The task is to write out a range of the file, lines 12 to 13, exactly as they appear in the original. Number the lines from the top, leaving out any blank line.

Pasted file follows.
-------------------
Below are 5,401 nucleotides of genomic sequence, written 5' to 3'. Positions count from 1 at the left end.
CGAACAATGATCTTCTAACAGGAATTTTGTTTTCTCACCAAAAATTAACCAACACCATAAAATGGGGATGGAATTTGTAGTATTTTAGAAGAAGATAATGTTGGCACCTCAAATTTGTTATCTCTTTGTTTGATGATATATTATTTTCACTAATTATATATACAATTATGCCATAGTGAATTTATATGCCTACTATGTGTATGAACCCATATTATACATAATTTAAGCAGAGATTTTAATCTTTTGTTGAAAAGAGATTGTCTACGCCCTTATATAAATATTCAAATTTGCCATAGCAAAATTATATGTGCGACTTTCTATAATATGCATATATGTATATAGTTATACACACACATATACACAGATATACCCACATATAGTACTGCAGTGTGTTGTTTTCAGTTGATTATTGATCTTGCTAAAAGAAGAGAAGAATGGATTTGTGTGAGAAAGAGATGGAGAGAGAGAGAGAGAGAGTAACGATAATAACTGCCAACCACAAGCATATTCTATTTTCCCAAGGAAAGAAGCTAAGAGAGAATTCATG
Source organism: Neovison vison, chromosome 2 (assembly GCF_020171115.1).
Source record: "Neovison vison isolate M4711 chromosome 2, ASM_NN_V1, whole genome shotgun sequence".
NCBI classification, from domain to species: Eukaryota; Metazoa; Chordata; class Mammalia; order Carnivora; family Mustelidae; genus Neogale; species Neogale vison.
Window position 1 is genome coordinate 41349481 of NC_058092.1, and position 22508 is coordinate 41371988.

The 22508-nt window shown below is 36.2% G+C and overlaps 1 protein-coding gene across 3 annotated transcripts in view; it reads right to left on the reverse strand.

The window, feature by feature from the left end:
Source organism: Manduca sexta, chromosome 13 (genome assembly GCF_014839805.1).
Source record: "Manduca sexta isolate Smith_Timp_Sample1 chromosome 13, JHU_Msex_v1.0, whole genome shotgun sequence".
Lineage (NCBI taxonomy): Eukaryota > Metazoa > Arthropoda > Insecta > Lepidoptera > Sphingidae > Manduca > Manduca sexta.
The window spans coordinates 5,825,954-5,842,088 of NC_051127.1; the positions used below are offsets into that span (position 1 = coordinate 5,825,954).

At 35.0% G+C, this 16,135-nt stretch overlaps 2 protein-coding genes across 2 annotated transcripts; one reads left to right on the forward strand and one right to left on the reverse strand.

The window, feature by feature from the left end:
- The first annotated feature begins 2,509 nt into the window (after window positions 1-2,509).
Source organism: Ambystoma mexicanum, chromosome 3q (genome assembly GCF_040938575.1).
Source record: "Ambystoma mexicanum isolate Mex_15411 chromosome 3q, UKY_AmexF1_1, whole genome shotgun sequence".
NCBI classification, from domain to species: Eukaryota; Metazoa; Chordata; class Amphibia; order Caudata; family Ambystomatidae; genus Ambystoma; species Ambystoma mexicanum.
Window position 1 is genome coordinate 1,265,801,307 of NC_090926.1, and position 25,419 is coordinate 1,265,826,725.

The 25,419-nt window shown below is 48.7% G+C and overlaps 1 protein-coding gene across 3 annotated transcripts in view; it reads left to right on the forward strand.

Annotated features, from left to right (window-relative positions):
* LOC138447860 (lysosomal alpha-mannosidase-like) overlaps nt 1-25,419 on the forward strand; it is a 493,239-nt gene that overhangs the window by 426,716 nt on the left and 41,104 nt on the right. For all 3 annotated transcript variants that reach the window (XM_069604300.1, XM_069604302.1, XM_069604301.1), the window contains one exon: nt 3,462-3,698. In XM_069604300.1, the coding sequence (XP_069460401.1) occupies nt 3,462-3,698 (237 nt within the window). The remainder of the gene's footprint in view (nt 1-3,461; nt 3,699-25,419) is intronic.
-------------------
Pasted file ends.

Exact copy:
The window spans coordinates 5,825,954-5,842,088 of NC_051127.1; the positions used below are offsets into that span (position 1 = coordinate 5,825,954).

At 35.0% G+C, this 16,135-nt stretch overlaps 2 protein-coding genes across 2 annotated transcripts; one reads left to right on the forward strand and one right to left on the reverse strand.